1/2 = 1
A proof without words: on one hand,
1/1·3 + 1/3·5 + 1/5·7 + ...  = ½[(1/1  1/3) + (1/3  1/5) + (1/5  1/7) + ...]  
= ½[1/1 + (1/3  1/3) + (1/5  1/5) + ...]  
= ½[1 + 0 + 0 + ...]  
= 1/2. 
On the other hand,
1/1·3 + 1/3·5 + 1/5·7 + ...  = (1/1  2/3) + (2/3  3/5) + (3/5  4/7) + ...  
= 1/1 + (2/3  2/3) + (3/5  2/5) + ...  
= 1 + 0 + 0 + ...  
= 1. 
Therefore, 1/2 = 1!.
Just to make sure that the derivations are absolutely clear, the first one is based on the formula
 = 

The second derivation is based on another formula
 = 

The verification of both formulas is straightforward.
References
 G. P. Vennebush, Math Jokes 4 Math Folks, Robert D. Reed Publishers, 2010, p. 89
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What Went Wrong?
The first derivation is correct, the second is not.
To see why this is so, let's omit the parentheses and evaluate the partial sums.
The first series to consider is
1/1  1/3 + 1/3  1/5 + 1/5  1/7 + ...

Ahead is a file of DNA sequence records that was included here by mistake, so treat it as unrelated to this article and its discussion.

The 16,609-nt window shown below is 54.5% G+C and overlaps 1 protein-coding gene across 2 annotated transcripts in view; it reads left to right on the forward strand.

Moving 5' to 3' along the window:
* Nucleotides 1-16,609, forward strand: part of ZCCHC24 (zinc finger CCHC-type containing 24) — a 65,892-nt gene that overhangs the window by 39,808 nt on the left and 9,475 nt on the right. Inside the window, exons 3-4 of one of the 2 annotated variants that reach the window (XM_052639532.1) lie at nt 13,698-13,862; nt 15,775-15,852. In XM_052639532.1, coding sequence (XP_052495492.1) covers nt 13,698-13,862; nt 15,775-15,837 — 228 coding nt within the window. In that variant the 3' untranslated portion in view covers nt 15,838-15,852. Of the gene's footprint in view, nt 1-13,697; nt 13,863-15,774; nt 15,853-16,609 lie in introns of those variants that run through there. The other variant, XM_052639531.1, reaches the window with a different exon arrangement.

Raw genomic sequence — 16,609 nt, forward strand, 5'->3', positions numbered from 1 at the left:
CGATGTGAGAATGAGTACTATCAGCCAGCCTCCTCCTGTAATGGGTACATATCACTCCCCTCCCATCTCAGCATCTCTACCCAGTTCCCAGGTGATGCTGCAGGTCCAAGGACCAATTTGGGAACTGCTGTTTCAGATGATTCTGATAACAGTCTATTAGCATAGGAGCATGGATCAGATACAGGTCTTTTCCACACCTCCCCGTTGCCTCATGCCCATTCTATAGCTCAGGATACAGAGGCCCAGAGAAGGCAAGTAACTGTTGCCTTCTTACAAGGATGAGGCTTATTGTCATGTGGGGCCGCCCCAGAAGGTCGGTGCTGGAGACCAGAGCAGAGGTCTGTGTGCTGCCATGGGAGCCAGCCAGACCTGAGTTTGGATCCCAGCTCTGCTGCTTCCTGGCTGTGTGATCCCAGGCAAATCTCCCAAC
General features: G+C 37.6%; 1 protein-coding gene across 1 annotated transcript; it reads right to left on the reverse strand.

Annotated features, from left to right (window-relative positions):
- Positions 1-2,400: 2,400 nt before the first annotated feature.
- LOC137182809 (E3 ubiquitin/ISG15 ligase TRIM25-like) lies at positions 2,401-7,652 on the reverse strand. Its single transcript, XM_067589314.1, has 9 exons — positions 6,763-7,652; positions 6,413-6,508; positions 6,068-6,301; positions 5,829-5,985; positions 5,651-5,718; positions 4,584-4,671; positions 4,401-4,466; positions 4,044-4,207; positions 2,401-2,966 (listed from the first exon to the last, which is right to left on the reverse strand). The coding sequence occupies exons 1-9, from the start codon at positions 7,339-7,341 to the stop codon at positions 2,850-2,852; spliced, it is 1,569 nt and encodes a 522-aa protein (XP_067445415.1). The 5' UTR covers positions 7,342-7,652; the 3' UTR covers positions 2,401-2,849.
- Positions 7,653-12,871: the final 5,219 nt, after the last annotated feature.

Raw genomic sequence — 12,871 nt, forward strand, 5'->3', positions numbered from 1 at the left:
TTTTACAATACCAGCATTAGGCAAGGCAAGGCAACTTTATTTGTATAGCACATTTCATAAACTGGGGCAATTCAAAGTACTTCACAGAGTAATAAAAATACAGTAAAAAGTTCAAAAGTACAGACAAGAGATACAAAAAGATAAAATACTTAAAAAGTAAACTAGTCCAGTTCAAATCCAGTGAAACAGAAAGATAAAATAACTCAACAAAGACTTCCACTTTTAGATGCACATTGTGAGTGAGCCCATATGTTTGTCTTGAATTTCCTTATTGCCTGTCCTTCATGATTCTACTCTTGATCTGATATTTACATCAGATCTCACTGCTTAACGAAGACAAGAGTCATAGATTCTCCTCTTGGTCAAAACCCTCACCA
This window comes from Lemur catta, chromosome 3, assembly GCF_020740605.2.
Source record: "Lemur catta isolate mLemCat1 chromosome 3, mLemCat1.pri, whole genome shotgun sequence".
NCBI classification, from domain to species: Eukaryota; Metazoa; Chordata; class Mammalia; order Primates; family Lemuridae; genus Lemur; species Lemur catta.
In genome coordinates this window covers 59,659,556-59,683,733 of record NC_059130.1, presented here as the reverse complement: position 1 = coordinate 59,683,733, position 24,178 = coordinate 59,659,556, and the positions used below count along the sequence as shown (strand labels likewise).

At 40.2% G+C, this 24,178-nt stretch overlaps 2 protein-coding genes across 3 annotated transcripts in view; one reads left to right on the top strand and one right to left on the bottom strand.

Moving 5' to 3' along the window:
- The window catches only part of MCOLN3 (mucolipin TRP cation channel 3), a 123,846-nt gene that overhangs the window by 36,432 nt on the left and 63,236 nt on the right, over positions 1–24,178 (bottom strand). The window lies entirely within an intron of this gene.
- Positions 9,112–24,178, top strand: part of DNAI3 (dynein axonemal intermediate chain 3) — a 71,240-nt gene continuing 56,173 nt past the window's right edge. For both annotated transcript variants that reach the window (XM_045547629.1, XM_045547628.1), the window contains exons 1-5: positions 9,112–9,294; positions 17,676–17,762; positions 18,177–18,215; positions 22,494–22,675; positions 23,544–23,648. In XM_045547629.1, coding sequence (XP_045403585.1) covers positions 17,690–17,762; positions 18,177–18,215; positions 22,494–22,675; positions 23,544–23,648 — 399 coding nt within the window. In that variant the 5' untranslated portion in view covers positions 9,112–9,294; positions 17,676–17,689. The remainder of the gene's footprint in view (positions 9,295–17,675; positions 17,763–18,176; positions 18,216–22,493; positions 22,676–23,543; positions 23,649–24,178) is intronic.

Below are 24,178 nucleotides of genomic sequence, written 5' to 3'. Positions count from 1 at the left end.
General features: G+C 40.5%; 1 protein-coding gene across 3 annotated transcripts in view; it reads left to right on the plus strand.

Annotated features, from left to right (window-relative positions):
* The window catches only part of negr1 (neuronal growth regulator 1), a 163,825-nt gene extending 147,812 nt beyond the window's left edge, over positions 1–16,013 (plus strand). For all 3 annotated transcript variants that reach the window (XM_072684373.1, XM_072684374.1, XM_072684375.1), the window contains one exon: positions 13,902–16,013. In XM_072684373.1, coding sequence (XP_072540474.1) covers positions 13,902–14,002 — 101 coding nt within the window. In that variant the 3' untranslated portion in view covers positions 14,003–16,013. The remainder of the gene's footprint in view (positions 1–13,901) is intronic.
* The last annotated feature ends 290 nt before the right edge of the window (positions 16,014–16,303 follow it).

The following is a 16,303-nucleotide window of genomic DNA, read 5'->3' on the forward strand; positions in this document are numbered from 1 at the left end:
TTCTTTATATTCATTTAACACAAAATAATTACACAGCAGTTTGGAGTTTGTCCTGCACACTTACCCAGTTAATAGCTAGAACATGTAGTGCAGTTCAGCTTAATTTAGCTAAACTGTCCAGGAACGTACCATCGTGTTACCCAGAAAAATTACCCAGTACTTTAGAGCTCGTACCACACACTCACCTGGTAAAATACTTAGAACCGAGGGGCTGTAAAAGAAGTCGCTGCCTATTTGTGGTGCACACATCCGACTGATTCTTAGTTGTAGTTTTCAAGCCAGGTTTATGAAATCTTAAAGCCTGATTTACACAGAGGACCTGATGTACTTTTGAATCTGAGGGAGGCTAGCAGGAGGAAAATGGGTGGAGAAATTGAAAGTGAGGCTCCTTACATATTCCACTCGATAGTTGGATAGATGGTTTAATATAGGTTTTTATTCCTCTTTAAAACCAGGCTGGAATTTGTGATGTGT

(This is twice what we had above.) The partial sums form a convergent sequence: 1, 2/3, 1, 4/5, 1, 6/7, ... The sequence converges to 1. Grouping pairs of successive terms leads to every other sum being omitted but does not change the fact of convergence, nor affects the limit itself.
The second series to consider is
1/1  2/3 + 2/3  3/5 + 3/5  4/7 + ...
The sequence of partial sums is 1, 1/3, 1, 2/5, 1, 3/7, ... does not have a limit. (It does have two accumulation points: 1 and 1/2.) The series therefore is divergent. Grouping pairs of successive terms simply conceals the fact of its divergence. The situation is quite similar to the more obvious conundrum:
1  1 + 1  1 + 1  ... = (1  1) + (1  1) + ... = 1  (1  1)  (1  1)  ...
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